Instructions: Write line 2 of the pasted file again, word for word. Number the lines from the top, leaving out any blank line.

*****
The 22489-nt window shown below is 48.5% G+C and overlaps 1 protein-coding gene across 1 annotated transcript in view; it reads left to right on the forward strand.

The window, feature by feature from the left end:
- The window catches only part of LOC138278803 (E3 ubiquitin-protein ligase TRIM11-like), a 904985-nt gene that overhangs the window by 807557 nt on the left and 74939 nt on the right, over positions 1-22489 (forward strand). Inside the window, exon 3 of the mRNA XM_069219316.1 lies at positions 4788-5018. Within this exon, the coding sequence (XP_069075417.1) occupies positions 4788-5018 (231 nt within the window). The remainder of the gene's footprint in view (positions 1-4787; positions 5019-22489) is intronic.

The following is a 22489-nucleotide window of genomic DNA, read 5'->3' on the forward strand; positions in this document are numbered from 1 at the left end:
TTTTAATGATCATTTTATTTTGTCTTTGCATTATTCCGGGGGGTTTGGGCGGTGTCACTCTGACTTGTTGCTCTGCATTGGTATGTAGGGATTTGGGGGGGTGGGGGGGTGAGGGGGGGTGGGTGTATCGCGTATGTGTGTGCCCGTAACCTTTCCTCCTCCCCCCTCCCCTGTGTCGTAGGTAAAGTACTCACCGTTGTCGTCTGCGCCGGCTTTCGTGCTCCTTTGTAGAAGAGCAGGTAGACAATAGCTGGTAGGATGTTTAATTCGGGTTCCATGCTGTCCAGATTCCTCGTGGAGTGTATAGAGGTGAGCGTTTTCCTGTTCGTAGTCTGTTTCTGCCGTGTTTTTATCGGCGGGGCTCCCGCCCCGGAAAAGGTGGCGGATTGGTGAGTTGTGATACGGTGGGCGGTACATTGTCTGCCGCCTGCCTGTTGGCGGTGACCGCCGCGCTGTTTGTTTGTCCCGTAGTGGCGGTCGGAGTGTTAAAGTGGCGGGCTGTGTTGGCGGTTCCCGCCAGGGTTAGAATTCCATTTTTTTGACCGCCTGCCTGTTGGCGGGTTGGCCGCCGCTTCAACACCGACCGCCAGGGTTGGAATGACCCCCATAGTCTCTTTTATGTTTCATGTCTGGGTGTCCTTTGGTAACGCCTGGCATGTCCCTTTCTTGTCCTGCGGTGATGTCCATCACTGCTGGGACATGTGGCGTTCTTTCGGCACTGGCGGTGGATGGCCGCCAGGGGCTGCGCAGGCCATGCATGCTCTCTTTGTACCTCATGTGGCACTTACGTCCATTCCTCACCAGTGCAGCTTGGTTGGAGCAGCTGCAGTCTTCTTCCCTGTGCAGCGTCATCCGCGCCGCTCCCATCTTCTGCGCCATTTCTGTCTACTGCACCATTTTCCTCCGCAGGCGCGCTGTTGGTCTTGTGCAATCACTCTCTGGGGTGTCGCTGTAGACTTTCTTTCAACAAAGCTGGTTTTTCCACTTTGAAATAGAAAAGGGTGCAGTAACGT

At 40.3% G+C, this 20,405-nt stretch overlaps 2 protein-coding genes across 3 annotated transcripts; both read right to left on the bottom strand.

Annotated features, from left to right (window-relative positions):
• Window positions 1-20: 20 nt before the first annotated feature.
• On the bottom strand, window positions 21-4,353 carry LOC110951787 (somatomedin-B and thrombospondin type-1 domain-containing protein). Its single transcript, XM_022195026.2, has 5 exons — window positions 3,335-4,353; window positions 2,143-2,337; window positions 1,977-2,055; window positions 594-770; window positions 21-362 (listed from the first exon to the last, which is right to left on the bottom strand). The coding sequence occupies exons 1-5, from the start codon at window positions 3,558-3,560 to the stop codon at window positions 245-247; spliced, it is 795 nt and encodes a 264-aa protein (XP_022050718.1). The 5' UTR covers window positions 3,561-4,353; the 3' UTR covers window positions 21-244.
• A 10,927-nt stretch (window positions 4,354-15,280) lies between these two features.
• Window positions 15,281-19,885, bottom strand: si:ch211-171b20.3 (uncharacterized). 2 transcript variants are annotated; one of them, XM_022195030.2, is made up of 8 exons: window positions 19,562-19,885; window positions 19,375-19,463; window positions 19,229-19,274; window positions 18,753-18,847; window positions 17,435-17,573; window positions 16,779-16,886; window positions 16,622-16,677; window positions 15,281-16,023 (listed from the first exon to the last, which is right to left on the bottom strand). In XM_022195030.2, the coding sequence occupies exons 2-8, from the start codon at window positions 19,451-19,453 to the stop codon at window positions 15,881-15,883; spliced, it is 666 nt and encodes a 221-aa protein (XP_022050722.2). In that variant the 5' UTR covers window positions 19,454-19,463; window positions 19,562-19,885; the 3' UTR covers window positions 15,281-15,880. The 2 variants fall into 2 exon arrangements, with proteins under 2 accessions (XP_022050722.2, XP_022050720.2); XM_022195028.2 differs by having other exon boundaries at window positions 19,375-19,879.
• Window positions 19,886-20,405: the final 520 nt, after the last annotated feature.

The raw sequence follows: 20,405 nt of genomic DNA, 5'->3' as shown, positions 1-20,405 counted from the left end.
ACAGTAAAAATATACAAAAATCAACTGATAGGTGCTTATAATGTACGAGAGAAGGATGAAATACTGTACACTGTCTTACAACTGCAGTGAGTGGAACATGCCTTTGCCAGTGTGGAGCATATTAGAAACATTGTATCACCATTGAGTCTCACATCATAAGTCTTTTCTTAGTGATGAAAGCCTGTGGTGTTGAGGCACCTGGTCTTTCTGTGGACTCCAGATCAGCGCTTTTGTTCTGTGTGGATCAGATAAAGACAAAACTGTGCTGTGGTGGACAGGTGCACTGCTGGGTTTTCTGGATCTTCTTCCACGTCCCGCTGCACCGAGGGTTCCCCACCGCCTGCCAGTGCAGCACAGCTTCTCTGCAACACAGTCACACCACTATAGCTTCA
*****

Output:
The window, feature by feature from the left end: